A beautiful novel . . . In writing about ordinary Iraqis who pay the cost of wars waged by remote, autocratic leaders, Al-Ramli touches on deep and timeless themes . . . Consistently compelling. Alastair Mabbott, Glasgow Herald
A stunning achievement . . . Abdullah's journey gives the book its title: he ends up tending the Iraqi president's sumptuous garden--but of course digging holes in the earth is not as innocuous a task as it might seem under his rule. [Yet] Saddam Hussein's name is never mentioned, which has the effect of allowing The President's Gardens to work as a comment on any totalitarian regime. Ben East, The National
Deeply painful and satirical, The President's Gardens is a contemporary tragedy of epic proportions. No author is better placed than Muhsin Al-Ramli, already a star in the Arabic literary scene, to tell this story. I read it in one sitting. Hassan Blasim, winner of the Independent Foreign Fiction Prize
How do you preserve dignity amidst the relentless carnage and multination of modern Iraq? Told with a fresh transparency and tender insight, The President's Gardens draws on the unfathomable resilience of the Iraqi people, leaving me speechless and humbled. Paul MacAlindin, author of Upbeat: The Story of the National Youth Orchestra of Iraq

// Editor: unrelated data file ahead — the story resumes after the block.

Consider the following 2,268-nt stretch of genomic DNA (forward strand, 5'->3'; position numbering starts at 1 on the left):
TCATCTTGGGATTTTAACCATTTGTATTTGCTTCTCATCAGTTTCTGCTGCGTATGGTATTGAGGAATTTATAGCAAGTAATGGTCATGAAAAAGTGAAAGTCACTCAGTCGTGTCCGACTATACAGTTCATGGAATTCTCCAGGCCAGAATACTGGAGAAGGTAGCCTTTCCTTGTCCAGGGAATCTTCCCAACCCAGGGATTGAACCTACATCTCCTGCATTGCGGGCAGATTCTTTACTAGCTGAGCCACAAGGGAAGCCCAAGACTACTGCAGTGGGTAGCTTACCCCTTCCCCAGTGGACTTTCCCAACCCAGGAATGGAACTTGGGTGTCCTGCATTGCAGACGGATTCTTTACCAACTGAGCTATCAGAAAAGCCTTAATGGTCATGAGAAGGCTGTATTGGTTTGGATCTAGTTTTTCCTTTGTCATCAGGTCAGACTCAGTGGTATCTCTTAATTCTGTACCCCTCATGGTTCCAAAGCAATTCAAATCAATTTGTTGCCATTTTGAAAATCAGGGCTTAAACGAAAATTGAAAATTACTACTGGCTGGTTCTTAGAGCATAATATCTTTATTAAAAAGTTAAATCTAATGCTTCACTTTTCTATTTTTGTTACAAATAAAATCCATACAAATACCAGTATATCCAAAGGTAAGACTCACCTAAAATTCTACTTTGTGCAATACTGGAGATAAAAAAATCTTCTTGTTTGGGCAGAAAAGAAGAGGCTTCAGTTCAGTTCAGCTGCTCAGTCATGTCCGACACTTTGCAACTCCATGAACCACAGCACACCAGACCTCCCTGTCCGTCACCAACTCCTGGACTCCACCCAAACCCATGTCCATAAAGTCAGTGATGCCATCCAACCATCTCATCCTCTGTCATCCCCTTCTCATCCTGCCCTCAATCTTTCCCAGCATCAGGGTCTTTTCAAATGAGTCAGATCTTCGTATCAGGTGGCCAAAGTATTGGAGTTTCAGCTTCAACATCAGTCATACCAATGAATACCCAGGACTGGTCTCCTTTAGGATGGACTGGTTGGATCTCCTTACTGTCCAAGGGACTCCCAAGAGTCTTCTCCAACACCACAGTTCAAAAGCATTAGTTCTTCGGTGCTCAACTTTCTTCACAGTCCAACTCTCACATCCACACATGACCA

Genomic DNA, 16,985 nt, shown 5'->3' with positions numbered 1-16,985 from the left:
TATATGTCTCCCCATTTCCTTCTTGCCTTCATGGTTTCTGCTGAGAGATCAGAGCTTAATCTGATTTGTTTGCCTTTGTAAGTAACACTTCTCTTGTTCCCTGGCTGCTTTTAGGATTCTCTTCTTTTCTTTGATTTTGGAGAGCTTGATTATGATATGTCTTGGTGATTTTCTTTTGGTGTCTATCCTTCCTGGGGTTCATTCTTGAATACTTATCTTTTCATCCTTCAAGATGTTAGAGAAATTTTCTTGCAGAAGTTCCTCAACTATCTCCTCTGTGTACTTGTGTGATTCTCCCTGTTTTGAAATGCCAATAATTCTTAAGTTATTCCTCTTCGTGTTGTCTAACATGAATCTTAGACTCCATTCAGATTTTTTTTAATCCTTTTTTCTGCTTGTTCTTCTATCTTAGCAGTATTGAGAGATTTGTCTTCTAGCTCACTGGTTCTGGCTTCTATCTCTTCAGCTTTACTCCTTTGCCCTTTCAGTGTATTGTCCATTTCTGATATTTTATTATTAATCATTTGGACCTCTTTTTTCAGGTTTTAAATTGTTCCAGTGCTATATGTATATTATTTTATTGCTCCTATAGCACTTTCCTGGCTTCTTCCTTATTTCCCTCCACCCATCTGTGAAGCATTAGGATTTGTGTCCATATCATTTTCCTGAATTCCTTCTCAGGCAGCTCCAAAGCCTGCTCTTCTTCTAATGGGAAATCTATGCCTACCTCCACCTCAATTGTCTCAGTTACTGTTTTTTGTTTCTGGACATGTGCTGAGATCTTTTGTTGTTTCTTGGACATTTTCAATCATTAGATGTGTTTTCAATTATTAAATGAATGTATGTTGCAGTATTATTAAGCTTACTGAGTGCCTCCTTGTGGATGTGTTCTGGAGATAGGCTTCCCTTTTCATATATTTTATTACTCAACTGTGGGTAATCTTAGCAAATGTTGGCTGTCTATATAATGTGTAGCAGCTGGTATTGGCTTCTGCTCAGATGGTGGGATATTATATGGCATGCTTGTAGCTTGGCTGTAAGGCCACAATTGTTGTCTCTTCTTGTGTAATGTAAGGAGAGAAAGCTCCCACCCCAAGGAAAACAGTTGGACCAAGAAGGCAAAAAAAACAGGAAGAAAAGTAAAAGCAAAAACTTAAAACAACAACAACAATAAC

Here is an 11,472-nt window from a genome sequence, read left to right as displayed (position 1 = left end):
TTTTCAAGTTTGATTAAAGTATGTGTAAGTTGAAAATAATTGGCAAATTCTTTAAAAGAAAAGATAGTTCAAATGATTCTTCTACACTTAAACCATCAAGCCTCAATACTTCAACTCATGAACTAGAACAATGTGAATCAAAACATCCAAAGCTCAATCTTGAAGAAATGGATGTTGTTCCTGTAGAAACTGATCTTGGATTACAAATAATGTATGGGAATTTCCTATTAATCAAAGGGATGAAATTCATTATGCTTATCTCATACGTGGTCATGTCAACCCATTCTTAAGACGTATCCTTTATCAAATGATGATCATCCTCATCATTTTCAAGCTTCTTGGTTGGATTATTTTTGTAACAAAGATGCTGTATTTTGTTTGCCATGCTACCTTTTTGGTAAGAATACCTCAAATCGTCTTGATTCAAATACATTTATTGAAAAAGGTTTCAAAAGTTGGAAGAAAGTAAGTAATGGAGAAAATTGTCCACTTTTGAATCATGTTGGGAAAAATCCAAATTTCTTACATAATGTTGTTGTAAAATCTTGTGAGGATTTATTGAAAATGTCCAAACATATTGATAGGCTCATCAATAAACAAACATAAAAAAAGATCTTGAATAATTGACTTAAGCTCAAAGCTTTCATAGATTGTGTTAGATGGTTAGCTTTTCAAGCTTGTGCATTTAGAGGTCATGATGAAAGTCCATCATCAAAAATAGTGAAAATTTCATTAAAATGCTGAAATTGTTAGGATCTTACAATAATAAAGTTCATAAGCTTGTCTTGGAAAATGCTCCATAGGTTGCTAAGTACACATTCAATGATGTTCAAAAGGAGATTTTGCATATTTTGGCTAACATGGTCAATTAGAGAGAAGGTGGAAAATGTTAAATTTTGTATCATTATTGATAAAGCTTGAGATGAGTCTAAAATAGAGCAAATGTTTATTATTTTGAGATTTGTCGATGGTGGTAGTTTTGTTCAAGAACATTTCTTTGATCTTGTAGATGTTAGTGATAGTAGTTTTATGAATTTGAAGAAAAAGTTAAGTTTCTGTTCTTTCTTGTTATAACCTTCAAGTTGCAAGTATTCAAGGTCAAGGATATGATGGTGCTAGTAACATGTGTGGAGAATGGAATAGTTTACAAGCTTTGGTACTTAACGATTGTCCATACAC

Named one of the Best Fiction Novels of 2017 by The Guardian
This extraordinary portrait of three friends growing up in Saddam Hussein's Iraq uses a range of storytelling traditions, infusing tragedy with comedy, the epic with the intimate, and the real with the surreal . . . By the time the book reaches the elaborate gardens where many of Saddam's victims are buried, it has taken the reader through tragedy, imprisonment, and war. Yet the overwhelming impression left is of the indefatigability of the human spirit. A tour de force. Rachel Halliburton, Prospect
Al-Ramli is an author who can sum up feelings in just a few words. His characters you may only meet for a moment, but they will stay with you forever. He is an important and insightful storyteller and a writer whose work adds a unique dimension to the many stories that make up our literary world. Arab News

Reviews

Reviews

Author

Author Bio: Muhsin Al-Ramli

Author Bio: Muhsin Al-Ramli

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Details

Details

Available Formats : Digital Download
Category: Fiction/Literary
Runtime: 11.05
Audience: Adult
Language: English